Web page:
December 13, 2018
Constructive Conflict Zone
If you live in the northern half of the United States then you may be familiar with the statement that we actually only have two seasons – Winter and Construction. Although we joke about the challenges both of these seasons cause for travel the reality is that both do in fact cause driving conditions to be less than ideal. We are not especially fond of slipping around on ice and snow nor are we happy when the primary route to a destination is closed for road work.
We do know that in both cases they are temporary issues. The sun will, in fact, come up tomorrow and heat things up to melt the snow and ice. The construction crew will continue to place the concrete or asphalt and the road surface will be much better to travel on instead of potholes. Both of these temporary situations get improved through understanding that it is temporary and that the next day, week or month will be much better than the past.
When working with our clients there are times that the business must pass through Constructive Conflict Zones. These are times when there is a conflict between one state of the business and a desired different state of the business. If these transition points are not navigated correctly then the amount of time and resources spent in the transition can be a lot more than should have been expended and the end results could very well not be the best end result.
It might be like mixing the laying of asphalt on a road that is covered with ice. Although the hot asphalt may lay down on the roadway the resulting water trapped underneath will only pop or buckle the repair when the temperature drops to freezing. The end result is more cost and more downtime for the road creating more conflict for drivers.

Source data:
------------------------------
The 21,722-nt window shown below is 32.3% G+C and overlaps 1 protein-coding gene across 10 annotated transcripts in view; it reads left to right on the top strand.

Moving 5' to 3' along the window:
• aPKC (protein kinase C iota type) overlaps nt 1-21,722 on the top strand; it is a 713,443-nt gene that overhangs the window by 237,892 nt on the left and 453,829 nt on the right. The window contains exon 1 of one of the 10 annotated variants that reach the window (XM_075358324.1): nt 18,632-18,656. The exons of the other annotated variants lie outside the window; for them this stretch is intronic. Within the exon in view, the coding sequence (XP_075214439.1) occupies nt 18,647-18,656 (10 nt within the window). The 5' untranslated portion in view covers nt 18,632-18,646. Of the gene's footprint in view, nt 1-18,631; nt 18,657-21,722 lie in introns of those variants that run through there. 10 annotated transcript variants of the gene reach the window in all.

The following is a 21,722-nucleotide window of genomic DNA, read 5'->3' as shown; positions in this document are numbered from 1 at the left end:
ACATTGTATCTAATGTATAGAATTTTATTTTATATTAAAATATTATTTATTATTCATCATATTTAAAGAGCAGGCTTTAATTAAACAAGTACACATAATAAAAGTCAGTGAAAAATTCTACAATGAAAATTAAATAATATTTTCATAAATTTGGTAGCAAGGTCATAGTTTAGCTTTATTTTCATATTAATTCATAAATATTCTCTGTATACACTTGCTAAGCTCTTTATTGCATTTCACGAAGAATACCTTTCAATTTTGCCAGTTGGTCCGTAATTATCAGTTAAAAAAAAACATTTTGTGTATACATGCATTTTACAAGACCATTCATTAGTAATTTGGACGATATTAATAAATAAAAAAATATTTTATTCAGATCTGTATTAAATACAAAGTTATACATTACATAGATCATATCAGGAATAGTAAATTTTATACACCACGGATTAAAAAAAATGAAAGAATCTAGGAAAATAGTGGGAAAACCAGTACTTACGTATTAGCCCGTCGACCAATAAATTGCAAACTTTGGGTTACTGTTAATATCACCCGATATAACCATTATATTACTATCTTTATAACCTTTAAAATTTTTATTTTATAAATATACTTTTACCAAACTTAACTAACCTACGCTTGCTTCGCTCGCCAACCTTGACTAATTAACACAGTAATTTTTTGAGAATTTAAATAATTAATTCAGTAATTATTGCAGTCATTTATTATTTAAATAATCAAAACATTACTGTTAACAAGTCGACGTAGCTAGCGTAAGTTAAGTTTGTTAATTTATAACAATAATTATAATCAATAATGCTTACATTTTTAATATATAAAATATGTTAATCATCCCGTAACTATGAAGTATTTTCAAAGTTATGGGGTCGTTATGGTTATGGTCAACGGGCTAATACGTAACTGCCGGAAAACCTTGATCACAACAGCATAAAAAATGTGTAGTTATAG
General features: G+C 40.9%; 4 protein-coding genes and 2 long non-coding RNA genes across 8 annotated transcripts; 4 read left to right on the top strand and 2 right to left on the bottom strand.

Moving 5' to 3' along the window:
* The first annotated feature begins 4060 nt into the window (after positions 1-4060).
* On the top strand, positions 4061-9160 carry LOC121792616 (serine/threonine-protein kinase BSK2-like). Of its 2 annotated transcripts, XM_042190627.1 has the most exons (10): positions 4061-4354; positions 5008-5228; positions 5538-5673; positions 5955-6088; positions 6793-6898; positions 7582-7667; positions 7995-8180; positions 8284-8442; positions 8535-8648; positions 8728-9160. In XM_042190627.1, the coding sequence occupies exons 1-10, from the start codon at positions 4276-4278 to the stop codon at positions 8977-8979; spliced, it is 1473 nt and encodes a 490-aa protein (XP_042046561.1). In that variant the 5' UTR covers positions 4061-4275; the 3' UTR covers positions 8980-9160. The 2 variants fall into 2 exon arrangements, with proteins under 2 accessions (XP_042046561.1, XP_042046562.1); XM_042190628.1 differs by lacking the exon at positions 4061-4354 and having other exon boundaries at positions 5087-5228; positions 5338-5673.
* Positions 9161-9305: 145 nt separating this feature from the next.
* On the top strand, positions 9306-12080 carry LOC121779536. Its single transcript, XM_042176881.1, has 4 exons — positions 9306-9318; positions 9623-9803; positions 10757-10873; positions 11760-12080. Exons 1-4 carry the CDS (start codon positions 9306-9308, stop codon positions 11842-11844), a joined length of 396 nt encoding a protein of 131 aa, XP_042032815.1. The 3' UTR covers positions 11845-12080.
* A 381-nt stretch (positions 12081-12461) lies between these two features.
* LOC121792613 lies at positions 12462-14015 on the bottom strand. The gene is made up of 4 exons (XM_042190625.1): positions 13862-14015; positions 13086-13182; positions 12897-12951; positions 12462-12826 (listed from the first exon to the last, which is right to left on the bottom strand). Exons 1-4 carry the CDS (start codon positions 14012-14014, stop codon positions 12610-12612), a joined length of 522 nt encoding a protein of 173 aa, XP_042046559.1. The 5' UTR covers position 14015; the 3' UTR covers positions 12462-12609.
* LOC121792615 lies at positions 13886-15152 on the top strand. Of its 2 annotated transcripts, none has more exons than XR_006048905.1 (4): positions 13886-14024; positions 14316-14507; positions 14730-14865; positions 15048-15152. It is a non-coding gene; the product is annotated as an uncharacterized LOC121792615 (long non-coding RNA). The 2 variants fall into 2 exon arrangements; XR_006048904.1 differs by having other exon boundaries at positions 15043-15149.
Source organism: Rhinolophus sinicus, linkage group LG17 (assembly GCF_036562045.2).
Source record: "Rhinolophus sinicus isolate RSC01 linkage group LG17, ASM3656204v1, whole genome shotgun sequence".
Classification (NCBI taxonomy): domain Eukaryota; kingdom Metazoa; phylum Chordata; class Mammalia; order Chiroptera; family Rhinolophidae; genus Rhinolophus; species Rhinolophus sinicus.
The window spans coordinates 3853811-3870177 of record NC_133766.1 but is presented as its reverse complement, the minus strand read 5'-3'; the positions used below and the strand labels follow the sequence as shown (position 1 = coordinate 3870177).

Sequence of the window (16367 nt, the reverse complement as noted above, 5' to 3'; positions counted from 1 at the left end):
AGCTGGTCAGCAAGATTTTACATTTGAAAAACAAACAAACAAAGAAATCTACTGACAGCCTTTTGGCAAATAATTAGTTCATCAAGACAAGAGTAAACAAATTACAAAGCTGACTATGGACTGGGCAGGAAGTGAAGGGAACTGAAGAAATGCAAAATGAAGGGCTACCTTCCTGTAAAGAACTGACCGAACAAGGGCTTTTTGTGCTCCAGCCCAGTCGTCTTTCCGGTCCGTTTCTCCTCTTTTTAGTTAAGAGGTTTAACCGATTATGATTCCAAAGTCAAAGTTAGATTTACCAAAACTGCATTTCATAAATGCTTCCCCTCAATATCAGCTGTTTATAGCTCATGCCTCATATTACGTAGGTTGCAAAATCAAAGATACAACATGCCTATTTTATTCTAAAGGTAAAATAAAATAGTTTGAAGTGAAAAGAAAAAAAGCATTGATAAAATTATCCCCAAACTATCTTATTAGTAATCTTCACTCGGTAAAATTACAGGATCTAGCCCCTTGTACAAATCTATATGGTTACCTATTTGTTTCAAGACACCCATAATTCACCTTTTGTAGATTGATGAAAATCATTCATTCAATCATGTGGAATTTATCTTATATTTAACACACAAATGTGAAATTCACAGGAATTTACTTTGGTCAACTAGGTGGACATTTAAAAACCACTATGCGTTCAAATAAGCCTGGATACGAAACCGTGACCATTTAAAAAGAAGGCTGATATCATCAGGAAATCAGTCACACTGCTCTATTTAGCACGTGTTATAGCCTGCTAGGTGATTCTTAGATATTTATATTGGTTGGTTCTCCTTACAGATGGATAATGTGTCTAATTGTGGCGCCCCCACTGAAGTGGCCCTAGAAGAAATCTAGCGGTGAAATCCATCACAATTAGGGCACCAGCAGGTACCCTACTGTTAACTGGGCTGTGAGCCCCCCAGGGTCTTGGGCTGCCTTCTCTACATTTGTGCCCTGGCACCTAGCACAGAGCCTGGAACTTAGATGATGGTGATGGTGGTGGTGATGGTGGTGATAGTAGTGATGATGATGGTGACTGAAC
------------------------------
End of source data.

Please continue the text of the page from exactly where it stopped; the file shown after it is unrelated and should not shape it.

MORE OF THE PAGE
In order to drive around these potential potholes of conflict in your business, you need a culture where conflict is not a negative environment but viewed and embraced as a positive. A let’s improve mentality. Although relatively easy to say, the implementation of such a culture is more demanding. People must be allowed to voice their input and people must be open to hear and give real consideration to alternate points of view.
This is why we refer to these as “Constructive Conflict Zones” as opposed to destructive zones. As leaders, it is incumbent upon you to lay the foundation and support the environment for “Constructive” zones in your business. By having a well-defined set of core values and principles as a guidance system you can build upon that framework to allow for an engaging environment to support positive dialogue.
This week as you wrap up 2018 and look to beginning a new calendar year, take some time to look at the environment of your company. Is there an opportunity to improve the “Constructive Conflict Zones” so you can move your organization forward in 2019?
Interested in improving your company culture in 2019? Time to call in the experts – JKL Associates at (313) 527-7945.
Questions or comments – email us at firstname.lastname@example.org or call our Office at (313) 527-7945
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